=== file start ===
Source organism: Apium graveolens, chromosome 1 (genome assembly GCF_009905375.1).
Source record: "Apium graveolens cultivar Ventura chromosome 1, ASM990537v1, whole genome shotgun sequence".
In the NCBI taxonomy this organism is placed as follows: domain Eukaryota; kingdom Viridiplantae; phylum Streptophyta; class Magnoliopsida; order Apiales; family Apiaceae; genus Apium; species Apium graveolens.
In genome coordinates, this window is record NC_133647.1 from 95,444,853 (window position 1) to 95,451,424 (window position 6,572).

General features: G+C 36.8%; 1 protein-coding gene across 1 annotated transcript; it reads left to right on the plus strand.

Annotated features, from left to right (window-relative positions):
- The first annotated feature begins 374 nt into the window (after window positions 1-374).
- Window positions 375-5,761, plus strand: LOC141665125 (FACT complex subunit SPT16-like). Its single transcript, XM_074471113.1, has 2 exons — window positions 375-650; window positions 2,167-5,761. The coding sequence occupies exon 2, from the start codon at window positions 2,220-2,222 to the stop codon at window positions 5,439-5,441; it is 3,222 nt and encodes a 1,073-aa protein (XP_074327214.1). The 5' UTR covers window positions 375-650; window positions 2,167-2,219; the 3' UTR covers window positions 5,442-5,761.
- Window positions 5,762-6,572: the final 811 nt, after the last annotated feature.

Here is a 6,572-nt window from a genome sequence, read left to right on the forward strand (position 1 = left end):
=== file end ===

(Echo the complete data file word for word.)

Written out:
Source organism: Apium graveolens, chromosome 1 (genome assembly GCF_009905375.1).
Source record: "Apium graveolens cultivar Ventura chromosome 1, ASM990537v1, whole genome shotgun sequence".
In the NCBI taxonomy this organism is placed as follows: domain Eukaryota; kingdom Viridiplantae; phylum Streptophyta; class Magnoliopsida; order Apiales; family Apiaceae; genus Apium; species Apium graveolens.
In genome coordinates, this window is record NC_133647.1 from 95,444,853 (window position 1) to 95,451,424 (window position 6,572).

General features: G+C 36.8%; 1 protein-coding gene across 1 annotated transcript; it reads left to right on the plus strand.

Annotated features, from left to right (window-relative positions):
- The first annotated feature begins 374 nt into the window (after window positions 1-374).
- Window positions 375-5,761, plus strand: LOC141665125 (FACT complex subunit SPT16-like). Its single transcript, XM_074471113.1, has 2 exons — window positions 375-650; window positions 2,167-5,761. The coding sequence occupies exon 2, from the start codon at window positions 2,220-2,222 to the stop codon at window positions 5,439-5,441; it is 3,222 nt and encodes a 1,073-aa protein (XP_074327214.1). The 5' UTR covers window positions 375-650; window positions 2,167-2,219; the 3' UTR covers window positions 5,442-5,761.
- Window positions 5,762-6,572: the final 811 nt, after the last annotated feature.

Here is a 6,572-nt window from a genome sequence, read left to right on the forward strand (position 1 = left end):